7. Cool! That helps a lot, and i think you got pretty much exactly what i was asking!

    Thats cool/weird/interesting to hear that the Epi EB0 is similar to the Gibbi EB0...

    I have, personally, played quite a few of the Epi. models (Tbird, EB3, and Ripper) and none of them really sounded bad... but i haven't had the oppertunity to mess arround with any Gibson stuff to make my own comparisons... yet :ninja: ... so this is a pure curiosity bassed question!
  8. Pablo Fanque

    Pablo Fanque

    Apr 1, 2009
    This is a little off topic 'cuz I'm dragging Fender into the mix, but I noticed something the other day. I played a $1200 Fender Precision and I didn't hear or feel the price difference between that and the $300-$400 Fenders, Squiers and Epis I've played. Sure, it sounded and played better, but I didn't notice nearly a grand worth of difference, if you know what I mean.

    I haven't messed around with many Gibson basses, but I've played a few Epis. I own an Epi Accu-Bass (1997). Some Epis are much better than others, but I couldn't tell you how the stack up against Gibson.

    The biggest gap between any basses that I have played was between the $300-$400 Epis and Fenders and the 1974 Rickenbacker 4001 that I played a few weeks back. I know some of this is a matter of preference/taste, but that Ric was light years better than any bass I've ever played, ever MIA Fender Precisions. It was incredible! That Ric sold for $1400 I later learned.
  9. I think that those basses that REALLY have a unique sound are the ones that i would really pay the money for.

    Case in point:

    The Gibson RD Artist is #1 on my gas list. Not only in aesthetic value, but the sound is just so unique, it's something i doubt Epi could even hope to recreate.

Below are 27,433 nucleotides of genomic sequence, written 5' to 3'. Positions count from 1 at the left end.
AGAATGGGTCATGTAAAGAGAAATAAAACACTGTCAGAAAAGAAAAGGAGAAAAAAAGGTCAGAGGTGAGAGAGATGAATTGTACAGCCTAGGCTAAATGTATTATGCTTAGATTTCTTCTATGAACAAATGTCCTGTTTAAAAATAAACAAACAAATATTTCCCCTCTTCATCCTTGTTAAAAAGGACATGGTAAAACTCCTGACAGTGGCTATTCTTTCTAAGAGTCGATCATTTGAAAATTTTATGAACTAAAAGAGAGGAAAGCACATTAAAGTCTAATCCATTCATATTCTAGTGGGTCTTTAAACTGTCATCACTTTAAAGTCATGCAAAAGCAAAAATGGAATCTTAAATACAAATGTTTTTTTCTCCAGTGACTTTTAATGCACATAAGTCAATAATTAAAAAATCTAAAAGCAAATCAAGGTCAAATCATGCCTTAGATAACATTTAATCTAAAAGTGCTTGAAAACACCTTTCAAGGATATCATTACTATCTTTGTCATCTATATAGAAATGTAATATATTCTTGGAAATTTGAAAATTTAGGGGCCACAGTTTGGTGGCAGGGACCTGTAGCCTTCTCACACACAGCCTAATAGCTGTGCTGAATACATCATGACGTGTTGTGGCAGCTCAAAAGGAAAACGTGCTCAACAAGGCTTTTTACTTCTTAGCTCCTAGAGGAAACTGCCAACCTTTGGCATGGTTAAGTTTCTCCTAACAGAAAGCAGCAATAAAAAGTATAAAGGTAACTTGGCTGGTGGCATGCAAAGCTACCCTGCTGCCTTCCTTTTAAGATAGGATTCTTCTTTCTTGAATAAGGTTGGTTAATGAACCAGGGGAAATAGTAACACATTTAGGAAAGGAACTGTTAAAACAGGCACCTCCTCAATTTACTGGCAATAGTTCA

On the Ric topic... again, i haven't had the oppertunity to play a Ric... i have heard that the closest "cheaper" sound you can hope to get is from a Peavey T40.

    I don't want to derail TOO much here. I know the cheap vs expensive argument has been done... to... death...
  10. gweimer


    Apr 6, 2000
    Columbus, OH
    If you get into the '60s models, you'll find that Gibson and Epiphone were the exact same basses with different shapes and nameplates. They were all made in Kalamazoo by the same crew.
  11. crayzee


    Feb 12, 2009
    Mississauga, ON
    From what I've read, some consider the Epi Explorer basses to be better players than the Gibson version. Partly because of the pickup placement (Epi's have the neck pickup right against the end of the fingerboard - Gibbys have it about 2" or so back), partly because of the scale (original Gibby Explorer basses were Explorer bodies and heads mated to EB necks, the later versions were a bit longer at 32" but the Epi is a 34" scale neck).

    All that said, even though my Epi Explorer is a '99 model made in Korea, it's still made of Korina, still the same neck build (set? glued?) and still uses good quality parts. Gibby Explorers go for much more because they're much more rare than Epi's. I've had friends who've used much more expensive equipment compliment me on its' sound.

    I love my Epi. Since I educated myself on the difference between it and a Gibson, I don't think I'd bother with a Gibby.